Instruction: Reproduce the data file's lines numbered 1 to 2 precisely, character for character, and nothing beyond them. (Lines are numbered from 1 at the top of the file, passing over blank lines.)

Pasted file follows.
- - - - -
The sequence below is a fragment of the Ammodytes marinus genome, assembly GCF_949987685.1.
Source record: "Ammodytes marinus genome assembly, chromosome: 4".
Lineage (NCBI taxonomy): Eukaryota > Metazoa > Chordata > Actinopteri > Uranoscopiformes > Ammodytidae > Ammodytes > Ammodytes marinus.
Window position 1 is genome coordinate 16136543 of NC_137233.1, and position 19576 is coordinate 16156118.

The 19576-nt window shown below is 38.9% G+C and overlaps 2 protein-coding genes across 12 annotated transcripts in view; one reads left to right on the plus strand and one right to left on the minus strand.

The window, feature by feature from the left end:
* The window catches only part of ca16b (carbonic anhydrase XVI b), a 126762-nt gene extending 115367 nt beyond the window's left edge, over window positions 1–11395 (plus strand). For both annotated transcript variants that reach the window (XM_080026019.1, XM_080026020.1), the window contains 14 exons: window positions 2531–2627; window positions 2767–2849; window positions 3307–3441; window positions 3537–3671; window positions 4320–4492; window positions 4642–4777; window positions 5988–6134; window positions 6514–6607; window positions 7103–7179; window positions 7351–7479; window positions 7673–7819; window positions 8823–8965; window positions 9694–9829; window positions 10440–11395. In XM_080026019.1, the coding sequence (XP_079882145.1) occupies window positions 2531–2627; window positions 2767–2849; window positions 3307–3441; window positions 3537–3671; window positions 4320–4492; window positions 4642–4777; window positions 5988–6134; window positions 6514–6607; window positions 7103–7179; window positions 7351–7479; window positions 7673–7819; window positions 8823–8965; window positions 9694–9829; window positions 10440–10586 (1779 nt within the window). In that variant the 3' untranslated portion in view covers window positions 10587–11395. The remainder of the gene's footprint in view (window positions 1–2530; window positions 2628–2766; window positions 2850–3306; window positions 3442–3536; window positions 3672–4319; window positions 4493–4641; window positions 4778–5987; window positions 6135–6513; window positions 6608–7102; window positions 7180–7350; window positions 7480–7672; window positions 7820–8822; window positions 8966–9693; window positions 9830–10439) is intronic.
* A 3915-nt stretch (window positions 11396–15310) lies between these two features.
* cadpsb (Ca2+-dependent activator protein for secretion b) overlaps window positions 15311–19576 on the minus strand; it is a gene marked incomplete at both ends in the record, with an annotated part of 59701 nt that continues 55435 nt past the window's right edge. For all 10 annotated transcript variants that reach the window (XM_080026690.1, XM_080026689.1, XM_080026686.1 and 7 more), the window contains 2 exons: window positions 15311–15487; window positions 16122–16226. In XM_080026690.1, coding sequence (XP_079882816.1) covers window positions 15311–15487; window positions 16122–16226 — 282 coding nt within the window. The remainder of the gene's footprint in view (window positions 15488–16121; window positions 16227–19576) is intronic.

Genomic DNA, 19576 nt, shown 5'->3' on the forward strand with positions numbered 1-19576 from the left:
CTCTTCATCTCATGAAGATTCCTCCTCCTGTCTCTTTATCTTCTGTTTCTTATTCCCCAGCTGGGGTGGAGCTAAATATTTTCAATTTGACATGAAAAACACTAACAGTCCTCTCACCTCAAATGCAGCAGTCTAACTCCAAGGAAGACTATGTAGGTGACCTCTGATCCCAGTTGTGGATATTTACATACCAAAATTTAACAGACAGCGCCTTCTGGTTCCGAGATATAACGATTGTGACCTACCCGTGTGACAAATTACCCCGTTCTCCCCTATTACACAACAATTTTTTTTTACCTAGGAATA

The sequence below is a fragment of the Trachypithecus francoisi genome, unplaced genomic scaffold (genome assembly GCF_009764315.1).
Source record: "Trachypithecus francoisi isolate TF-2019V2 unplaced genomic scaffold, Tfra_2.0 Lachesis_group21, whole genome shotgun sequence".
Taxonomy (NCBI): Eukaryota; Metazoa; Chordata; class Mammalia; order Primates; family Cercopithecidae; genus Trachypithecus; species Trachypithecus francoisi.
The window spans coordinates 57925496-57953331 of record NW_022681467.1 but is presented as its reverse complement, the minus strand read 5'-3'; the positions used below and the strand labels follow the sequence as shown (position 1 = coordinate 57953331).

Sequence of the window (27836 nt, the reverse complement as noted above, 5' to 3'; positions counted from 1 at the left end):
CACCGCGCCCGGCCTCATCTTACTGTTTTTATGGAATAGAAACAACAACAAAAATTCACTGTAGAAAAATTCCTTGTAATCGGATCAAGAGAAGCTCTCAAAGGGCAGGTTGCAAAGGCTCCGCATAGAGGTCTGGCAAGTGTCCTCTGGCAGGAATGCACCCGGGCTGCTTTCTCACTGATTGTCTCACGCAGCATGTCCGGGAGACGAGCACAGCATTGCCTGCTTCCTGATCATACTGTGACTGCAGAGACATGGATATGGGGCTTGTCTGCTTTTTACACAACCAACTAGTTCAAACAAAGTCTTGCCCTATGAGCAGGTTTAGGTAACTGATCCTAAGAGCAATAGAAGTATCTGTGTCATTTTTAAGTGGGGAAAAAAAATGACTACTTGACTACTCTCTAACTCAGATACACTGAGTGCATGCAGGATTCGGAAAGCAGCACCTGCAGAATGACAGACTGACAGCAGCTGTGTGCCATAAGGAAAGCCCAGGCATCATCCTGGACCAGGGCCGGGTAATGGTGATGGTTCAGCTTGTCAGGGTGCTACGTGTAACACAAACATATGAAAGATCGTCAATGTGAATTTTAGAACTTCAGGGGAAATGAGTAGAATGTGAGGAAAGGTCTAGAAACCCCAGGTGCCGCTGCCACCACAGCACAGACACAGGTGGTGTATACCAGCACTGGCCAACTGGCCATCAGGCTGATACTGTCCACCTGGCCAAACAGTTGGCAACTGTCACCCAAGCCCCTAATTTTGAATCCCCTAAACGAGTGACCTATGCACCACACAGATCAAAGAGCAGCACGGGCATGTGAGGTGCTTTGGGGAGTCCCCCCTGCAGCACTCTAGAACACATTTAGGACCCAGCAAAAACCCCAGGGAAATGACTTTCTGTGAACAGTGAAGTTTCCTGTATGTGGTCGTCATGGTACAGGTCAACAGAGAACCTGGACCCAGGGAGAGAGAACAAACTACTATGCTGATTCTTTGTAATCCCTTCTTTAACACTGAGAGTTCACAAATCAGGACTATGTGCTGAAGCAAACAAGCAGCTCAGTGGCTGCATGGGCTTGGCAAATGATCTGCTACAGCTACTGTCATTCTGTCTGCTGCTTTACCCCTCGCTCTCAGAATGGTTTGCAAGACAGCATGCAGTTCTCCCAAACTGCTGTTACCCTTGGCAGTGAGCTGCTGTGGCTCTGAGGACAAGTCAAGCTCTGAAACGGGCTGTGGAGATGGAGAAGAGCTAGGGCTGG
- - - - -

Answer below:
The sequence below is a fragment of the Ammodytes marinus genome, assembly GCF_949987685.1.
Source record: "Ammodytes marinus genome assembly, chromosome: 4".